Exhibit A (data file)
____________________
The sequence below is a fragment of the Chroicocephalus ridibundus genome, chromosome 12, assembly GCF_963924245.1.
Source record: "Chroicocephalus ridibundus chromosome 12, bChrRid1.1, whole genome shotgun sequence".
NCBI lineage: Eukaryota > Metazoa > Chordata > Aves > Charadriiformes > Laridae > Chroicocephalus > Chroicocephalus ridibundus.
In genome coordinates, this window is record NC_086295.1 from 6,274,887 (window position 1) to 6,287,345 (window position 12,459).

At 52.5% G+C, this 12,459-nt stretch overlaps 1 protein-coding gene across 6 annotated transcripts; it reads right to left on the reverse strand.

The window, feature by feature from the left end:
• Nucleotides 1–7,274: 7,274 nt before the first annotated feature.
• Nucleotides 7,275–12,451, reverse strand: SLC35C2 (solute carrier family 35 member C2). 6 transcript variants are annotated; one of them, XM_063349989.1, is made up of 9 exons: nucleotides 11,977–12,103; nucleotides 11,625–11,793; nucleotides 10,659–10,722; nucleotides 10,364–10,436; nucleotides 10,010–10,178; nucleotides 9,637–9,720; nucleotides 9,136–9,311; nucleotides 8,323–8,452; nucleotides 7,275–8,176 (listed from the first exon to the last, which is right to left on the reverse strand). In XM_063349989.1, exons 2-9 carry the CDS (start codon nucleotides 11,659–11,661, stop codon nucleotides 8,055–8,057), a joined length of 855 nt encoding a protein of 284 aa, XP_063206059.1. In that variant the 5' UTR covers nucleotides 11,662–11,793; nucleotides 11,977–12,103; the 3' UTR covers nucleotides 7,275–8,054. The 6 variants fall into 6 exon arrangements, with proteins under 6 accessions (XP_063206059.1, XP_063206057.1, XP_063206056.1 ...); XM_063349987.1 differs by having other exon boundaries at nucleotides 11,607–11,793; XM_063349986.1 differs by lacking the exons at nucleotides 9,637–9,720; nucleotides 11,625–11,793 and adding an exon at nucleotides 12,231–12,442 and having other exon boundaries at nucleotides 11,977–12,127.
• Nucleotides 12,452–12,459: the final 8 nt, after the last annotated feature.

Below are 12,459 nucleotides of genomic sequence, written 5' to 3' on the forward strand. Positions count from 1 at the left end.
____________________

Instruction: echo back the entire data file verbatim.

The sequence below is a fragment of the Chroicocephalus ridibundus genome, chromosome 12, assembly GCF_963924245.1.
Source record: "Chroicocephalus ridibundus chromosome 12, bChrRid1.1, whole genome shotgun sequence".
NCBI lineage: Eukaryota > Metazoa > Chordata > Aves > Charadriiformes > Laridae > Chroicocephalus > Chroicocephalus ridibundus.
In genome coordinates, this window is record NC_086295.1 from 6,274,887 (window position 1) to 6,287,345 (window position 12,459).

At 52.5% G+C, this 12,459-nt stretch overlaps 1 protein-coding gene across 6 annotated transcripts; it reads right to left on the reverse strand.

The window, feature by feature from the left end:
• Nucleotides 1–7,274: 7,274 nt before the first annotated feature.
• Nucleotides 7,275–12,451, reverse strand: SLC35C2 (solute carrier family 35 member C2). 6 transcript variants are annotated; one of them, XM_063349989.1, is made up of 9 exons: nucleotides 11,977–12,103; nucleotides 11,625–11,793; nucleotides 10,659–10,722; nucleotides 10,364–10,436; nucleotides 10,010–10,178; nucleotides 9,637–9,720; nucleotides 9,136–9,311; nucleotides 8,323–8,452; nucleotides 7,275–8,176 (listed from the first exon to the last, which is right to left on the reverse strand). In XM_063349989.1, exons 2-9 carry the CDS (start codon nucleotides 11,659–11,661, stop codon nucleotides 8,055–8,057), a joined length of 855 nt encoding a protein of 284 aa, XP_063206059.1. In that variant the 5' UTR covers nucleotides 11,662–11,793; nucleotides 11,977–12,103; the 3' UTR covers nucleotides 7,275–8,054. The 6 variants fall into 6 exon arrangements, with proteins under 6 accessions (XP_063206059.1, XP_063206057.1, XP_063206056.1 ...); XM_063349987.1 differs by having other exon boundaries at nucleotides 11,607–11,793; XM_063349986.1 differs by lacking the exons at nucleotides 9,637–9,720; nucleotides 11,625–11,793 and adding an exon at nucleotides 12,231–12,442 and having other exon boundaries at nucleotides 11,977–12,127.
• Nucleotides 12,452–12,459: the final 8 nt, after the last annotated feature.

Below are 12,459 nucleotides of genomic sequence, written 5' to 3' on the forward strand. Positions count from 1 at the left end.